And so it is ironic that I’ve chosen a profession in which saying goodbyes are part of the territory. A majority of the territory, in fact.

I said my goodbyes to a patient this week. I’ve known her, cared for her, for the last several years. I’ve treated her with chemotherapy, and I’ve held her hand and comforted her when chemotherapy stopped working. I’ve learned about her life before cancer, her children and her grandchildren, her unwavering faith. She had a major setback about a month ago, while in another state, and she stubbornly refused to make decisions until she spoke with me. I smiled when I learned she did this; it is so very like her to be stubborn to the end. And this setback, this one, tragically, is a big one. The final one. The one that can’t be surmounted.

So I held hands with her and listened as she told me that she was ready to go. That she had made peace with God and that she wasn’t fearful. She thought I would be disappointed in her, and that she had let me down. This was her biggest fear. She wasn’t afraid of death. She was afraid she had let me down. I squeezed her hand even tighter, not wanting to let go. Not wanting to say goodbye.

I’ve learned over the years that while goodbyes are painful, they can also be beautiful. Goodbyes are a critical part of life, and they can be – should be – a vital part of death.

And being able to say goodbye? Having the chance to say it? Why, it’s the most important thing of all.

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 And so this has nothing to do with this recipe except that we’re saying goodbye to our peaches as summer wraps up. I also wanted you to have a recipe, since it’s been so long. Too long, really.

Peach Cobbler Bars

I adapted this recipe from a Southern Living recipe. I'm one of those people whose favorite part of a cobbler is the crust, so this recipe suits me just fine. Heavy on crust, with peaches taking a backseat (well, maybe the passenger seat), this is an easy way to serve cobbler on the run.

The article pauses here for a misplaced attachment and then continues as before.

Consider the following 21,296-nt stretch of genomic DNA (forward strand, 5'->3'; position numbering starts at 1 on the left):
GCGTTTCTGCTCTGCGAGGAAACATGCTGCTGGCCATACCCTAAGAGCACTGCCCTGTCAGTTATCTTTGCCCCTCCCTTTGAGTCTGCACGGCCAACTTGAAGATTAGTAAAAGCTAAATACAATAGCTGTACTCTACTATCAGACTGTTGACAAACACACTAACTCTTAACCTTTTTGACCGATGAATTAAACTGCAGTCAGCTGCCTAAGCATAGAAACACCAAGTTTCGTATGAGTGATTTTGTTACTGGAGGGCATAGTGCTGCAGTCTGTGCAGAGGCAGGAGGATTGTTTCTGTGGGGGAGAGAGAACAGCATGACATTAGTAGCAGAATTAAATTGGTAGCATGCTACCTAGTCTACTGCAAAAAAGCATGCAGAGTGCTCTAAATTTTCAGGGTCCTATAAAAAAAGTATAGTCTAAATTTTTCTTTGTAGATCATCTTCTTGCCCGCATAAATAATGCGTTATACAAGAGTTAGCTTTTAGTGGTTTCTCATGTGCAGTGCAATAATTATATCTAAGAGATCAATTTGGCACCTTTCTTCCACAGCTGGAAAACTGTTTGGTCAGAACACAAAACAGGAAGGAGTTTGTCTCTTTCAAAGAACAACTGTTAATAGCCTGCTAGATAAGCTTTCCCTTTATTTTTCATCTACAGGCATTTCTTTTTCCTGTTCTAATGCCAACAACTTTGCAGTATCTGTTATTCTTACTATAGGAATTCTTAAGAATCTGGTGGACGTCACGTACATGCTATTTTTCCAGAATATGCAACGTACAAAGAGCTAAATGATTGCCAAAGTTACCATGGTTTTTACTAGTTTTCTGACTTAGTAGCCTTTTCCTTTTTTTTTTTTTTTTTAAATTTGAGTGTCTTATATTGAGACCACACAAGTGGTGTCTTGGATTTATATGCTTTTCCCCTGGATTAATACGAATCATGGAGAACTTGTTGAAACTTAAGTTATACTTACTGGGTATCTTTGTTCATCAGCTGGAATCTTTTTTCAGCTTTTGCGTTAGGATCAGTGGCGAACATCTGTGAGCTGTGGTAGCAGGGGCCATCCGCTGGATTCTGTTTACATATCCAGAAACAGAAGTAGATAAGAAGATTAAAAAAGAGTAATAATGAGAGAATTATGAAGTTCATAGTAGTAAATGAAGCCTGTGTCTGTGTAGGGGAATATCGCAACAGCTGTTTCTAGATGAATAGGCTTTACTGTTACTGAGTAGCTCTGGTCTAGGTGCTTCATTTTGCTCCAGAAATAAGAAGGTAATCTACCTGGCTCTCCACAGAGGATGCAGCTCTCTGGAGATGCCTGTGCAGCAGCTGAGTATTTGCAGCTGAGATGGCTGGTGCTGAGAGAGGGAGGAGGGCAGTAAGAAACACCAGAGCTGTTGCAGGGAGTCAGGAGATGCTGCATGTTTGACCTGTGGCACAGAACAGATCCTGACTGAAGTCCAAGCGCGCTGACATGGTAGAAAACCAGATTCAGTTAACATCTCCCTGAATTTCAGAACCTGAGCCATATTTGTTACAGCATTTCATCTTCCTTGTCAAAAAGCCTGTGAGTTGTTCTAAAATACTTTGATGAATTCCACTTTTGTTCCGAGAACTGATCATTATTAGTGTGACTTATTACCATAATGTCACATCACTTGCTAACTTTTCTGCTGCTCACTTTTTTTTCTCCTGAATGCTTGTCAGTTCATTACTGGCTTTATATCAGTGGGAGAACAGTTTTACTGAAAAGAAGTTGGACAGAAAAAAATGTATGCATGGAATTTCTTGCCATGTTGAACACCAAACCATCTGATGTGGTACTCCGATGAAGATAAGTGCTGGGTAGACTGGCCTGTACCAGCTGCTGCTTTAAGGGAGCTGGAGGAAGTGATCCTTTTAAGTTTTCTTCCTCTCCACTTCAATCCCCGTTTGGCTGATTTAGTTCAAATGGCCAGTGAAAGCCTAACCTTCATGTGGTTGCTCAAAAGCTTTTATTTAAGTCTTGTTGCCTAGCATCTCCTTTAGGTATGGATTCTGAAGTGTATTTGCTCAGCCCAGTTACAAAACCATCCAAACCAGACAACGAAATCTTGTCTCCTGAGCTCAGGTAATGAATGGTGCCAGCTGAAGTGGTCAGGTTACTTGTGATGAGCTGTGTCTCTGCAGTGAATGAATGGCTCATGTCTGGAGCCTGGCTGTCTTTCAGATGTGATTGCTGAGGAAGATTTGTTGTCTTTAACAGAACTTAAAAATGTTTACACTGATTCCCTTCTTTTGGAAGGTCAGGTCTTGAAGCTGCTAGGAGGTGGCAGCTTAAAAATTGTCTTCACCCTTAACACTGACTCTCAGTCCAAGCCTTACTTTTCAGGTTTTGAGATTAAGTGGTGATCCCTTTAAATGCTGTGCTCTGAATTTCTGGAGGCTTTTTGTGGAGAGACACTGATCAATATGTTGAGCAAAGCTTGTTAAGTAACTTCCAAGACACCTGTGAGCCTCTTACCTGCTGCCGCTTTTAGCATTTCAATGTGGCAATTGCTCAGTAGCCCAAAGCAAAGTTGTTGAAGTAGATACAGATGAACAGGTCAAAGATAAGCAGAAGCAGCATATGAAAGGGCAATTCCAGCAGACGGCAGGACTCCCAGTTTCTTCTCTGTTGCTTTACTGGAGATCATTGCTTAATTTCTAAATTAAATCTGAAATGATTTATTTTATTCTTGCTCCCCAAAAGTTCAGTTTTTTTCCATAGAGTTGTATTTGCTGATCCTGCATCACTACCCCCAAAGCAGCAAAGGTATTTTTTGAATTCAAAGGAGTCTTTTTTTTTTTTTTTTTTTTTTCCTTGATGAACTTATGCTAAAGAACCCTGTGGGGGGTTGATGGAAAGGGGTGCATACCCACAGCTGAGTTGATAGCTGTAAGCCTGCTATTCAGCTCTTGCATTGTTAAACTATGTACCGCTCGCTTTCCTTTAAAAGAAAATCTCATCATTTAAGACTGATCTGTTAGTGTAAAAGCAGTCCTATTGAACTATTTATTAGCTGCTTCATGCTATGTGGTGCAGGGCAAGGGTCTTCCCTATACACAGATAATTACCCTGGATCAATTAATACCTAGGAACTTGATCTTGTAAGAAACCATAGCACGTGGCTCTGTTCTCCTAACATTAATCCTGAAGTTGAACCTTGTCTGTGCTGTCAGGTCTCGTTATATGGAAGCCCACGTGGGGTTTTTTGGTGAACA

16 tablespoons (2 sticks; 227 grams) unsalted butter, room temperature
1 cup (220 grams) firmly packed light brown sugar
1-1/2 cups (300 grams) granulated sugar, divided
4 large eggs
1 tablespoon vanilla extract
1 teaspoon baking powder
3/4 teaspoon kosher salt
3-1/4 cups (406 grams) all-purpose flour, divided
1/2 teaspoon ground cinnamon
4 cups peeled and chopped fresh peaches
1-1/2 tablespoons bourbon


Preheat oven to 350 degrees. Butter and flour a 9 x 13 inch baking pan.

Beat the butter, light brown sugar, and 1 cup (200 grams) granulated sugar with an electric mixer (or in a stand mixer) on medium speed until creamy, about 2 to 3 minutes. Add eggs one at a time, beating just until blended after each addition. Stir in vanilla.

In a medium bowl, whisk together baking powder, salt, and 3 cups (375 grams) flour. Gradually add dry ingredients to butter mixture, beating just until blended. Spread 3/4 of the batter in the pan.

Stir together the remaining 1/2 cup (100 grams) granulated sugar and 1/4 cup (31 grams) flour in a medium bowl. Whisk in cinnamon. Add peaches and bourbon and toss together to combine. Spoon peaches over batter evenly. Dollop the remaining batter over the peaches. Bake for 1 hour, until golden and bubbly. Cool completely on a wire rack, about 1 hour. Cut into bars.